As amusing and fun this novel is, the whole absurdity of reversalism is its not-at-all-subtle satire of Brexit, and it is here McEwan falls into the Blairite comfort zone. Like most of the political developments of the last few years, reversalism is treated like an absurdity that fell from the sky. It was a nonsense doctrine that hoodwinked millions on the basis of fantastical promises. And enough of the gullible public lapped it up. It's redolent of how the remain movement have behaved these last three years, up to and including the outright dismissal of leave voters altogether by the LibDems. The utter bampottery of McEwan's reversalism is less comic effect and more the condensing of condescension and contempt he has for the Brexit enterprise. Brexit is indeed bullshit, but it didn't come out of nowhere.

And this is where the second Blairite theme comes in: a weary suspicion of the masses thinking and acting for themselves. It's up front in Saturday, but you get it too in his last book, Machines Like Us, which imagines the digital age and Corbynism (in the shape of Prime Minister Tony Benn) 30 years ahead of time. And here, the political class take the back seat and are forced to adapt themselves the the animal passions of the mob. Though the cockroach conspiracy at the novella's heart reiterates how easy it is for the mass to be manipulated by shadowy elites who can't wait to profit by their further misery. The implied lesson? Leave politics to the professionals.

The Cockroach is good fun, pacey, and funny. But more than any of this, it's a trip into the Blairite imaginary.


Anonymous said...

Caveat: I have not read this novel, and am going entirely on your review.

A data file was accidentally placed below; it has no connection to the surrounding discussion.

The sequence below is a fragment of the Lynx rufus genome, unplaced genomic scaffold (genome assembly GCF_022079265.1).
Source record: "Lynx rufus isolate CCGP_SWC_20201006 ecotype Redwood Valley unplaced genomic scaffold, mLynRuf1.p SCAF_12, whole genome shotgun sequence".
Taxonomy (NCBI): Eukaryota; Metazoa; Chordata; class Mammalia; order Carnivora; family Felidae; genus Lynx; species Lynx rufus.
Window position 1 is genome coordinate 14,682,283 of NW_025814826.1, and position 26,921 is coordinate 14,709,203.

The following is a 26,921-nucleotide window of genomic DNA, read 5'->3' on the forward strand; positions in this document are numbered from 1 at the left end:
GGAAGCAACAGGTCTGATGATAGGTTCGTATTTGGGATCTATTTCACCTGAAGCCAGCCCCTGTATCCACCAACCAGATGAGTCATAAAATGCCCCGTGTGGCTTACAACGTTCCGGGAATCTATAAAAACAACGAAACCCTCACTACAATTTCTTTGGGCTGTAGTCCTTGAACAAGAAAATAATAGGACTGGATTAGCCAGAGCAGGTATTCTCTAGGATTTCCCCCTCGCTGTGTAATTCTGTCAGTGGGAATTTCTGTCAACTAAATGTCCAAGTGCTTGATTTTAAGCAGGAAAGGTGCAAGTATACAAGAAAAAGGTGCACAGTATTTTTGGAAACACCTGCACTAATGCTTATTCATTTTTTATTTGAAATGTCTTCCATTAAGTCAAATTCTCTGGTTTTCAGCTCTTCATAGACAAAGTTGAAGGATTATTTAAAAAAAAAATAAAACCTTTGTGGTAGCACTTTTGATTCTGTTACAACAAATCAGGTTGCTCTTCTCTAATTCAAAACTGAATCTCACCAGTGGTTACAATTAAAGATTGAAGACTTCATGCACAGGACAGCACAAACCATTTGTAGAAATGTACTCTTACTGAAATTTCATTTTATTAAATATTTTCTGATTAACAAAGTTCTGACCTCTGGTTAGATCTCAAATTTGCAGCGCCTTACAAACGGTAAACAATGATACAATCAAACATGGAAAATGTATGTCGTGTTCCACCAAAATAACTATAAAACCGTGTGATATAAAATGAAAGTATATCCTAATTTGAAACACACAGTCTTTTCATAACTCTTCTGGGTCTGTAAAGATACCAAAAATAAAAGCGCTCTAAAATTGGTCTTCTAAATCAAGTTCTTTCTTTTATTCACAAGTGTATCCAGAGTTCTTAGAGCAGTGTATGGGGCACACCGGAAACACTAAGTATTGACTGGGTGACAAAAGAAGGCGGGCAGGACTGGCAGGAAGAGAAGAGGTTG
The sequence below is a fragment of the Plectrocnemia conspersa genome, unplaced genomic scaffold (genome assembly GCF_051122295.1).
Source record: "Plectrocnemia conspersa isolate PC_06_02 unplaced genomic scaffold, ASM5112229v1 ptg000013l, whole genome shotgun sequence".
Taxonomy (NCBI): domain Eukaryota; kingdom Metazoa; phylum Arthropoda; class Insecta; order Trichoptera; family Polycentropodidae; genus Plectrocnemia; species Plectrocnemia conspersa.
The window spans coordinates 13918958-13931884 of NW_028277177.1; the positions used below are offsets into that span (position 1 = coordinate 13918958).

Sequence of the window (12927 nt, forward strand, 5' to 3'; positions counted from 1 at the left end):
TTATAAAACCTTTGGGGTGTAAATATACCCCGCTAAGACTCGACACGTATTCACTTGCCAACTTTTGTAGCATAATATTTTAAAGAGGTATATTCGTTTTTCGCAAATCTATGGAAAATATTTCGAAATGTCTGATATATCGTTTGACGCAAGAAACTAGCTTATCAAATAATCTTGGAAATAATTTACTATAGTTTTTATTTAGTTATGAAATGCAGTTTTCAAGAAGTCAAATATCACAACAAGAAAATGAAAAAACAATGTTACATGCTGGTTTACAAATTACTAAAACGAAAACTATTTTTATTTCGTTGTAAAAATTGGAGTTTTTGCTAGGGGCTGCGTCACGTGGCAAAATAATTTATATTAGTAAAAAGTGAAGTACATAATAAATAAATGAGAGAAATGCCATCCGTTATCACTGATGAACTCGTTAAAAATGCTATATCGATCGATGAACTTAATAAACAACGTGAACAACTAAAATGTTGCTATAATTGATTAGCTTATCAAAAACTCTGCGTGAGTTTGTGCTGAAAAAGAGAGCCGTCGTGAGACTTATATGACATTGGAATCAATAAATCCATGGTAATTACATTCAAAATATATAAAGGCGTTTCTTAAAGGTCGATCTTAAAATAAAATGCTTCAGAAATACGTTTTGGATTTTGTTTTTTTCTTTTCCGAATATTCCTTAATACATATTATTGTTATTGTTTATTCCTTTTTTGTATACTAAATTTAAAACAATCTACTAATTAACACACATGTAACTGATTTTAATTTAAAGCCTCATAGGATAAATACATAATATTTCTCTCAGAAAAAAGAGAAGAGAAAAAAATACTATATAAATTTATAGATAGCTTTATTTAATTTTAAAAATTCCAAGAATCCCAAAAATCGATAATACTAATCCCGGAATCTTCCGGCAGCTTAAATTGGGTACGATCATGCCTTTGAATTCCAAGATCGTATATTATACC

"Reversalism" may be more than you think. By which I mean that it's not just some cockamamie fantasy, cooked up to serve as a more or less irrelevant Brexit-surrogate.

To me, it sounds very like a parody of the "trickle-up" economics practised by the Conservatives as of 2019. The poor pay proportionately more tax than the rich. Interest rates are effectively zero, so there's no incentive to save. Supermarkets constantly offload produce at ridiculous giveaway rates, but never alter the structural pricing imbalances that always hit the poorest in the pocket (50p for a pint of milk; 75p for two pints; £1 for four pints; £1.10 for six pints). Amazon pays HMRC less than a fraction of one percent of its UK profits, while local government has its budget slashed in half in the name of supposed revenue efficiencies.

Granted, what I am describing is a collection of loose and speculative parallels. I'm not claiming that Reversalism is an exact economic allegory, far from it - until I've read the novel, I couldn't make such a precise claim. But I honestly get the feeling that dismissing it all as just a nonsensical idea, serving more or less as a McGuffin, could perhaps be a bit of a critical oversight.

TL;DR - I think you may have thrown the baby out with the Brexity bathwater.

Jimbo said...

This sounds like a fascinating book. I'll get it on order from the library.